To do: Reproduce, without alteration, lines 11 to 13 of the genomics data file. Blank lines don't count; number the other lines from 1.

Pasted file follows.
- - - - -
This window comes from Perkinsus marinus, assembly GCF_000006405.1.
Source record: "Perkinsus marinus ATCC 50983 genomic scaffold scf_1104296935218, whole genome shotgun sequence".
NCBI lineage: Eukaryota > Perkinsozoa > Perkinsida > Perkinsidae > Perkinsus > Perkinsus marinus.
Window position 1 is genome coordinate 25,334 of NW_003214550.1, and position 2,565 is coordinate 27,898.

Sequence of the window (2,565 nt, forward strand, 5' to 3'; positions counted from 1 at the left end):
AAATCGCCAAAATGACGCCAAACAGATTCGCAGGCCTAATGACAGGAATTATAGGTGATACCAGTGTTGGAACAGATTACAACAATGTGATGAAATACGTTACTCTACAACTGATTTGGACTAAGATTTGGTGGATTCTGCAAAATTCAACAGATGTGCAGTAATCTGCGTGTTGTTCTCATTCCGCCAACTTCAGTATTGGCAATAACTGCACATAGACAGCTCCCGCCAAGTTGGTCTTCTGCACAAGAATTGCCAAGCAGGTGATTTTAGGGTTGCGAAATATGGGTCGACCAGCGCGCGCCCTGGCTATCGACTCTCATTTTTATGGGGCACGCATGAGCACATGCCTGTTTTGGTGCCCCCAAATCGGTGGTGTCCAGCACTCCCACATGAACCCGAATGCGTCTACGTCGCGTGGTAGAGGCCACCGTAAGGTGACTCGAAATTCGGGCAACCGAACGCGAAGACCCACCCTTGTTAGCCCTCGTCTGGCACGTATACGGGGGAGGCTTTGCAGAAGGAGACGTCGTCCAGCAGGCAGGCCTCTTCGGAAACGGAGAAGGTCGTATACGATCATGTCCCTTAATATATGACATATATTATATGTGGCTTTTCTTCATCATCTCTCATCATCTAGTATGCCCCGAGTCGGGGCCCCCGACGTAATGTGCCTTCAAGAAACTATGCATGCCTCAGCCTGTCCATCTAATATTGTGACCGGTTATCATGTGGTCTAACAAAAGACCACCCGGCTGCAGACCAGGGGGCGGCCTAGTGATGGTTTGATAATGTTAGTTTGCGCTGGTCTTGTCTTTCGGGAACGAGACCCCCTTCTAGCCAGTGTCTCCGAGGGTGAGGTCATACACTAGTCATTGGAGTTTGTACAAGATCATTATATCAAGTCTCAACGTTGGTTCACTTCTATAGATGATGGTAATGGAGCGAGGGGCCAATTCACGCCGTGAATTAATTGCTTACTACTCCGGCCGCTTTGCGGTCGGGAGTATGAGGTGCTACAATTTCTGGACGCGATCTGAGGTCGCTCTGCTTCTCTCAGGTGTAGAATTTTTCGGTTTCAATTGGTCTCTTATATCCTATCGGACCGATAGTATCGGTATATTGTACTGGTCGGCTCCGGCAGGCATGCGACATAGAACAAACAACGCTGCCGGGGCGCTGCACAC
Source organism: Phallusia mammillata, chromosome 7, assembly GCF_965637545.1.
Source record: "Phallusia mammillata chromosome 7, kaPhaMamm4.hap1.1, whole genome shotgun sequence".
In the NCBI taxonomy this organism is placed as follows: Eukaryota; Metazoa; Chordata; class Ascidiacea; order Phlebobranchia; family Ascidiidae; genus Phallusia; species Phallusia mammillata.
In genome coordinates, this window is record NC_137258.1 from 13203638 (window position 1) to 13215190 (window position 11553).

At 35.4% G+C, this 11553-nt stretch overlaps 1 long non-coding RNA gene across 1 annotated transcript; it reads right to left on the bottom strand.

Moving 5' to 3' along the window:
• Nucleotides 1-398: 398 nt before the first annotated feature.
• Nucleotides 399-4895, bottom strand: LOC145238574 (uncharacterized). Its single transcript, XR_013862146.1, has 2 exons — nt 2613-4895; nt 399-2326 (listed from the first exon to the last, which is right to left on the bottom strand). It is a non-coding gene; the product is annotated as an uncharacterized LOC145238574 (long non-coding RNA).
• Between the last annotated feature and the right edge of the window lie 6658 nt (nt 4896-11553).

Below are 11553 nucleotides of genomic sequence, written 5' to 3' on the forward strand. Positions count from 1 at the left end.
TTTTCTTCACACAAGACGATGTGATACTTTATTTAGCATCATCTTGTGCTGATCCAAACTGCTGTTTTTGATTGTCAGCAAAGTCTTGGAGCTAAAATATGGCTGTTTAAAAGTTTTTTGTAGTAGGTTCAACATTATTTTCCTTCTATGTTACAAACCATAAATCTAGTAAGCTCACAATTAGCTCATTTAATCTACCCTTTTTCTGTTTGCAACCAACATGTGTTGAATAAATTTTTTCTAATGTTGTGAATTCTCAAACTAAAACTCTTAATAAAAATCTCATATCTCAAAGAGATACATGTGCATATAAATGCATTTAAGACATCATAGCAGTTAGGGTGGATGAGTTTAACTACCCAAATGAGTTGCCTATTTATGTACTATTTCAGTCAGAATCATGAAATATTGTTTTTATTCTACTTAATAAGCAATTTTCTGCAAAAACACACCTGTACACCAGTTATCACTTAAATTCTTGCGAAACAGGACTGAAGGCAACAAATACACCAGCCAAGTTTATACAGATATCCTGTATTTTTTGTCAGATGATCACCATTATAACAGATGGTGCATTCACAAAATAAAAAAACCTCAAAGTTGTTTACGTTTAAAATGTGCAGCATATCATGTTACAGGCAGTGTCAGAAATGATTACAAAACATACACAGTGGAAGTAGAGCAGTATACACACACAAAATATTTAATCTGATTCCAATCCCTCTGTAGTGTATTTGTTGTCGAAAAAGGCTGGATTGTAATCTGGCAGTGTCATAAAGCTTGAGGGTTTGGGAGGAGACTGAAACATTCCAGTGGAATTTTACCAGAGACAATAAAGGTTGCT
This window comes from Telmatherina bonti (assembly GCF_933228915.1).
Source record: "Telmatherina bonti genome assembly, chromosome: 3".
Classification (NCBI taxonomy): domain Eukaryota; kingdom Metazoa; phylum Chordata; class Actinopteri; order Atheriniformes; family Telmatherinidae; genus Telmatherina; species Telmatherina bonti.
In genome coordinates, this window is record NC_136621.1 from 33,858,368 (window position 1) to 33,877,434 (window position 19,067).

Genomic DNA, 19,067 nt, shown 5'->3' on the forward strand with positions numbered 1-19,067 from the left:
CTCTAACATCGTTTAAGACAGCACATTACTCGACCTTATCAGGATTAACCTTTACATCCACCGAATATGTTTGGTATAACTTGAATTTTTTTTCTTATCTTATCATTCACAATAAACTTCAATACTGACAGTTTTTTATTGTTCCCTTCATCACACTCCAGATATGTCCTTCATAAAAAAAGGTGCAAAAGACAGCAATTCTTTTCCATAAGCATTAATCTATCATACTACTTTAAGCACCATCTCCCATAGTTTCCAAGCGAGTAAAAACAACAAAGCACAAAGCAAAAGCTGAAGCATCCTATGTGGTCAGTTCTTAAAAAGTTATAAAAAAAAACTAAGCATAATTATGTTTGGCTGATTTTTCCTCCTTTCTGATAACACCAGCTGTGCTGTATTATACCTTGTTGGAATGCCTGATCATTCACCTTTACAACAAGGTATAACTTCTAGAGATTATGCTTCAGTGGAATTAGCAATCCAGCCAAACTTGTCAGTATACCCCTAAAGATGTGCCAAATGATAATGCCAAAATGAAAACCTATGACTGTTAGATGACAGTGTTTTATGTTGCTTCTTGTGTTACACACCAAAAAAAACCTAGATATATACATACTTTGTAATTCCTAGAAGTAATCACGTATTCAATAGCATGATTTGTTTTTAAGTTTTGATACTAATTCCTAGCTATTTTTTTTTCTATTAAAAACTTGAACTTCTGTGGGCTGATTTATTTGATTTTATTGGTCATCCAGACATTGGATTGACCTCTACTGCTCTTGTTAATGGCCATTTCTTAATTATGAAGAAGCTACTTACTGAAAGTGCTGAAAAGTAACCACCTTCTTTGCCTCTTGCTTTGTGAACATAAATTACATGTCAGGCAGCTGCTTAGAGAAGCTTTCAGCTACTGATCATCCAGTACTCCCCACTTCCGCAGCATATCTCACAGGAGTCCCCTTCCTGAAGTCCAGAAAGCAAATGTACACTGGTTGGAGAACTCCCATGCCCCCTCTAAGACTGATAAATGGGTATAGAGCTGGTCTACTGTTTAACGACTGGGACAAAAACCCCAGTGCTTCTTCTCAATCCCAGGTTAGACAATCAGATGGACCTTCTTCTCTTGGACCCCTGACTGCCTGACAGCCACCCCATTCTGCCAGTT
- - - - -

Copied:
At 35.4% G+C, this 11553-nt stretch overlaps 1 long non-coding RNA gene across 1 annotated transcript; it reads right to left on the bottom strand.

Moving 5' to 3' along the window:
• Nucleotides 1-398: 398 nt before the first annotated feature.